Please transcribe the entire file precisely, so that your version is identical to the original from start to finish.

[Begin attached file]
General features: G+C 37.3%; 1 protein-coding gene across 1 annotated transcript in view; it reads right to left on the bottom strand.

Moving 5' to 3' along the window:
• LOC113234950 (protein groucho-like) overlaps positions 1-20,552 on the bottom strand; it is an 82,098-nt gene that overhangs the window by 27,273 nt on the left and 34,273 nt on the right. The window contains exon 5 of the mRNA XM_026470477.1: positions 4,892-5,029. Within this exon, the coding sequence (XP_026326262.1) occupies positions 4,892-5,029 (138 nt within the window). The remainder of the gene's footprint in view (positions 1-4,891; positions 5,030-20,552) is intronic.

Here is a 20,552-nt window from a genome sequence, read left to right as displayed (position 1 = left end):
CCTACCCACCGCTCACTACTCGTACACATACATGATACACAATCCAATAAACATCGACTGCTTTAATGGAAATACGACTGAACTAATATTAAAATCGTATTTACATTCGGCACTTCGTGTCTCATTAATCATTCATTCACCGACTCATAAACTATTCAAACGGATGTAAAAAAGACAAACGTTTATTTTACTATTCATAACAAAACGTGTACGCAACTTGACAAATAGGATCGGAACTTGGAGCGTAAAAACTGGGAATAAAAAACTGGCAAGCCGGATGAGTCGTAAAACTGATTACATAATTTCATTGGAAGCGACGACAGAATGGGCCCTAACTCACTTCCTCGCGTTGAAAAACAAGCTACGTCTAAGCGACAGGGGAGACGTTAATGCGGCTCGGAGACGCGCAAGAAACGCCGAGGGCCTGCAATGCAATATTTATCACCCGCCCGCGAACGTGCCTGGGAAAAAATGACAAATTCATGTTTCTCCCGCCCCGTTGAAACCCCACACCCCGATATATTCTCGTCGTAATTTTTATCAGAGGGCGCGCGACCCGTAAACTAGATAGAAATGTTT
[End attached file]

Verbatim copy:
General features: G+C 37.3%; 1 protein-coding gene across 1 annotated transcript in view; it reads right to left on the bottom strand.

Moving 5' to 3' along the window:
• LOC113234950 (protein groucho-like) overlaps positions 1-20,552 on the bottom strand; it is an 82,098-nt gene that overhangs the window by 27,273 nt on the left and 34,273 nt on the right. The window contains exon 5 of the mRNA XM_026470477.1: positions 4,892-5,029. Within this exon, the coding sequence (XP_026326262.1) occupies positions 4,892-5,029 (138 nt within the window). The remainder of the gene's footprint in view (positions 1-4,891; positions 5,030-20,552) is intronic.

Here is a 20,552-nt window from a genome sequence, read left to right as displayed (position 1 = left end):
CCTACCCACCGCTCACTACTCGTACACATACATGATACACAATCCAATAAACATCGACTGCTTTAATGGAAATACGACTGAACTAATATTAAAATCGTATTTACATTCGGCACTTCGTGTCTCATTAATCATTCATTCACCGACTCATAAACTATTCAAACGGATGTAAAAAAGACAAACGTTTATTTTACTATTCATAACAAAACGTGTACGCAACTTGACAAATAGGATCGGAACTTGGAGCGTAAAAACTGGGAATAAAAAACTGGCAAGCCGGATGAGTCGTAAAACTGATTACATAATTTCATTGGAAGCGACGACAGAATGGGCCCTAACTCACTTCCTCGCGTTGAAAAACAAGCTACGTCTAAGCGACAGGGGAGACGTTAATGCGGCTCGGAGACGCGCAAGAAACGCCGAGGGCCTGCAATGCAATATTTATCACCCGCCCGCGAACGTGCCTGGGAAAAAATGACAAATTCATGTTTCTCCCGCCCCGTTGAAACCCCACACCCCGATATATTCTCGTCGTAATTTTTATCAGAGGGCGCGCGACCCGTAAACTAGATAGAAATGTTT